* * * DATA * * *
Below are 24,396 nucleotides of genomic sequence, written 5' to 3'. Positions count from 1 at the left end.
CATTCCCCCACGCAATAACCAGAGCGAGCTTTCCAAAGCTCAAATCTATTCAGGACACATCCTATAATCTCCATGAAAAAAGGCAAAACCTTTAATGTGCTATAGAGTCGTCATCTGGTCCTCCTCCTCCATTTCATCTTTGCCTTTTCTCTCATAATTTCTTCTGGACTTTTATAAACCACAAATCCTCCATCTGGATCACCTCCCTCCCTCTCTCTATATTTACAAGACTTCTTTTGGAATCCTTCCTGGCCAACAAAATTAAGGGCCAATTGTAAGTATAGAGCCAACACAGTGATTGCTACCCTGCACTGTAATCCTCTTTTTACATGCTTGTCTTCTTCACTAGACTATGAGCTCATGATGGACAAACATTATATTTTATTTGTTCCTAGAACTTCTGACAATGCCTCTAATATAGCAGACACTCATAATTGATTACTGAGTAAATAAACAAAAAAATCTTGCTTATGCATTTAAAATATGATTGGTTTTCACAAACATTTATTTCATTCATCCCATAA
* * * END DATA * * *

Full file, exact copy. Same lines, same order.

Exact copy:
Below are 24,396 nucleotides of genomic sequence, written 5' to 3'. Positions count from 1 at the left end.
CATTCCCCCACGCAATAACCAGAGCGAGCTTTCCAAAGCTCAAATCTATTCAGGACACATCCTATAATCTCCATGAAAAAAGGCAAAACCTTTAATGTGCTATAGAGTCGTCATCTGGTCCTCCTCCTCCATTTCATCTTTGCCTTTTCTCTCATAATTTCTTCTGGACTTTTATAAACCACAAATCCTCCATCTGGATCACCTCCCTCCCTCTCTCTATATTTACAAGACTTCTTTTGGAATCCTTCCTGGCCAACAAAATTAAGGGCCAATTGTAAGTATAGAGCCAACACAGTGATTGCTACCCTGCACTGTAATCCTCTTTTTACATGCTTGTCTTCTTCACTAGACTATGAGCTCATGATGGACAAACATTATATTTTATTTGTTCCTAGAACTTCTGACAATGCCTCTAATATAGCAGACACTCATAATTGATTACTGAGTAAATAAACAAAAAAATCTTGCTTATGCATTTAAAATATGATTGGTTTTCACAAACATTTATTTCATTCATCCCATAA